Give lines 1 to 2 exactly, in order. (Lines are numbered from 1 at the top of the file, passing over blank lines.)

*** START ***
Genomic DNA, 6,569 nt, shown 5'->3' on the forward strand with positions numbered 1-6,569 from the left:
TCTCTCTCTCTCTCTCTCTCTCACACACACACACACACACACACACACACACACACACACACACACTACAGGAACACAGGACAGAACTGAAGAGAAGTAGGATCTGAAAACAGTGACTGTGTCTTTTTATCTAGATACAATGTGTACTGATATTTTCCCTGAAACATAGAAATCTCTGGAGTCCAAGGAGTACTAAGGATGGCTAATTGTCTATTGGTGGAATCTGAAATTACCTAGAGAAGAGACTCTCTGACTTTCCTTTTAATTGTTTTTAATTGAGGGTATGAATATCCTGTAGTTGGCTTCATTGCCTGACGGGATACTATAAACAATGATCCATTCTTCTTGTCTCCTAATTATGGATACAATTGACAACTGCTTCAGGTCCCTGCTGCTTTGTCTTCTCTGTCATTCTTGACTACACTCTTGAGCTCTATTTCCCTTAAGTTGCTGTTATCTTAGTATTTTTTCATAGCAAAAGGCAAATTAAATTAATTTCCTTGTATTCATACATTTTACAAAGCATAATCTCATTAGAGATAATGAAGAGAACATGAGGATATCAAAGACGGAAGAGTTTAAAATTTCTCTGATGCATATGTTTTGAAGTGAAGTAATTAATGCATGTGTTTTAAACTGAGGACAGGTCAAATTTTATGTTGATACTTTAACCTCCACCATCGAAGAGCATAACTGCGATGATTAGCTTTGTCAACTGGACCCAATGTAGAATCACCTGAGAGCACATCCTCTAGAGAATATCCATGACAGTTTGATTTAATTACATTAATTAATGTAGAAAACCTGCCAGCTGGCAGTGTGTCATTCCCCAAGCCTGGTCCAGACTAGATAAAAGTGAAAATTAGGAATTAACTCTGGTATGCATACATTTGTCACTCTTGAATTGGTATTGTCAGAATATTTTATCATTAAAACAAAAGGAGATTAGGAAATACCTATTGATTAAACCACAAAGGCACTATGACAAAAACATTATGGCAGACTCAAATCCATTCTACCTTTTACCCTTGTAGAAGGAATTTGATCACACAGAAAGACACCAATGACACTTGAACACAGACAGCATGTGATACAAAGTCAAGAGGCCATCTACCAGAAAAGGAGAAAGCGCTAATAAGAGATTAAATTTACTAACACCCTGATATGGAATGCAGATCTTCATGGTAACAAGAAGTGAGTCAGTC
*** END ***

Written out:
Genomic DNA, 6,569 nt, shown 5'->3' on the forward strand with positions numbered 1-6,569 from the left:
TCTCTCTCTCTCTCTCTCTCTCACACACACACACACACACACACACACACACACACACACACACACTACAGGAACACAGGACAGAACTGAAGAGAAGTAGGATCTGAAAACAGTGACTGTGTCTTTTTATCTAGATACAATGTGTACTGATATTTTCCCTGAAACATAGAAATCTCTGGAGTCCAAGGAGTACTAAGGATGGCTAATTGTCTATTGGTGGAATCTGAAATTACCTAGAGAAGAGACTCTCTGACTTTCCTTTTAATTGTTTTTAATTGAGGGTATGAATATCCTGTAGTTGGCTTCATTGCCTGACGGGATACTATAAACAATGATCCATTCTTCTTGTCTCCTAATTATGGATACAATTGACAACTGCTTCAGGTCCCTGCTGCTTTGTCTTCTCTGTCATTCTTGACTACACTCTTGAGCTCTATTTCCCTTAAGTTGCTGTTATCTTAGTATTTTTTCATAGCAAAAGGCAAATTAAATTAATTTCCTTGTATTCATACATTTTACAAAGCATAATCTCATTAGAGATAATGAAGAGAACATGAGGATATCAAAGACGGAAGAGTTTAAAATTTCTCTGATGCATATGTTTTGAAGTGAAGTAATTAATGCATGTGTTTTAAACTGAGGACAGGTCAAATTTTATGTTGATACTTTAACCTCCACCATCGAAGAGCATAACTGCGATGATTAGCTTTGTCAACTGGACCCAATGTAGAATCACCTGAGAGCACATCCTCTAGAGAATATCCATGACAGTTTGATTTAATTACATTAATTAATGTAGAAAACCTGCCAGCTGGCAGTGTGTCATTCCCCAAGCCTGGTCCAGACTAGATAAAAGTGAAAATTAGGAATTAACTCTGGTATGCATACATTTGTCACTCTTGAATTGGTATTGTCAGAATATTTTATCATTAAAACAAAAGGAGATTAGGAAATACCTATTGATTAAACCACAAAGGCACTATGACAAAAACATTATGGCAGACTCAAATCCATTCTACCTTTTACCCTTGTAGAAGGAATTTGATCACACAGAAAGACACCAATGACACTTGAACACAGACAGCATGTGATACAAAGTCAAGAGGCCATCTACCAGAAAAGGAGAAAGCGCTAATAAGAGATTAAATTTACTAACACCCTGATATGGAATGCAGATCTTCATGGTAACAAGAAGTGAGTCAGTC